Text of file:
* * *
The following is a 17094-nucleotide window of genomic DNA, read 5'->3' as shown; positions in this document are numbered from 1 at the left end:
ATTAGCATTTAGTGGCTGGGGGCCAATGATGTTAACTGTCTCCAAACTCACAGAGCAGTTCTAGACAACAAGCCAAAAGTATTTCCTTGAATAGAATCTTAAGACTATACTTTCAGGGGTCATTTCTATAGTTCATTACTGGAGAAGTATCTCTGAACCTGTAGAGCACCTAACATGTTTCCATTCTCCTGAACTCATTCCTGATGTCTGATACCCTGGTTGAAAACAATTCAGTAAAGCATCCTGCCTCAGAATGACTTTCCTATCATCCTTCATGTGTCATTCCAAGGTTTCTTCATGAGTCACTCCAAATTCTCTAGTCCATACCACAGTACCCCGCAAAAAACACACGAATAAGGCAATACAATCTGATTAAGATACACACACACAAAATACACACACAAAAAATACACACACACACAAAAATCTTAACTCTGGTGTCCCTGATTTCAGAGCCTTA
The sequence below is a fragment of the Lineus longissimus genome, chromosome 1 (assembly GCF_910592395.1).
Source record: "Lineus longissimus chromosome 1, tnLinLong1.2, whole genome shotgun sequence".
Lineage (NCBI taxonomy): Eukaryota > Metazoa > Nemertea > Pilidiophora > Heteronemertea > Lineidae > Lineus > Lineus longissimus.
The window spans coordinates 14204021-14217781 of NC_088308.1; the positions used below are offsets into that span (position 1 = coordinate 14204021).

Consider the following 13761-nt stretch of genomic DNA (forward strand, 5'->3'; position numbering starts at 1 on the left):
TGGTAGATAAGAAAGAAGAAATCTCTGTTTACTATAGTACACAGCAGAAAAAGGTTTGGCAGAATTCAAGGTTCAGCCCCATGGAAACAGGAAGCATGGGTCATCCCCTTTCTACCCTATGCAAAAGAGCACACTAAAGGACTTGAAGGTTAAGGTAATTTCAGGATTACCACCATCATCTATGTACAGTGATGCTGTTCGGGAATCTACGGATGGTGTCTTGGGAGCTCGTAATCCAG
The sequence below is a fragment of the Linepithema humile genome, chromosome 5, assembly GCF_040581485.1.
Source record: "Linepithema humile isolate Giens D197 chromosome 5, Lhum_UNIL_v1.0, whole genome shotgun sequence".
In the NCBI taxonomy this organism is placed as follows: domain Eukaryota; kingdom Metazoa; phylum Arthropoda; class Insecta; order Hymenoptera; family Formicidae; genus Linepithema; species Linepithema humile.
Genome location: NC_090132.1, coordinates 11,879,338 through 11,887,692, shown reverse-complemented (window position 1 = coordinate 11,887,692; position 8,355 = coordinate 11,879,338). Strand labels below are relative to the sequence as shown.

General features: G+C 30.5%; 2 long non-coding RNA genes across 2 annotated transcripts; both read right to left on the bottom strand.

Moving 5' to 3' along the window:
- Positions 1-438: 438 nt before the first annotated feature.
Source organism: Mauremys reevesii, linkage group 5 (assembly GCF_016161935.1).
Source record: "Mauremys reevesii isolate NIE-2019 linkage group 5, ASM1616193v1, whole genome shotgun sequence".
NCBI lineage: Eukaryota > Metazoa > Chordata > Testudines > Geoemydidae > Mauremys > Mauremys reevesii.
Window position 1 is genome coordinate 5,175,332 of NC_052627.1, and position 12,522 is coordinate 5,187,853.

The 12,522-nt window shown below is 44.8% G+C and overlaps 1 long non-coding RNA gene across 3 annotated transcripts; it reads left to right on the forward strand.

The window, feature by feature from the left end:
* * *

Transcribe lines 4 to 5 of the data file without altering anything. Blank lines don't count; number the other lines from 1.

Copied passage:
Source record: "Lineus longissimus chromosome 1, tnLinLong1.2, whole genome shotgun sequence".
Lineage (NCBI taxonomy): Eukaryota > Metazoa > Nemertea > Pilidiophora > Heteronemertea > Lineidae > Lineus > Lineus longissimus.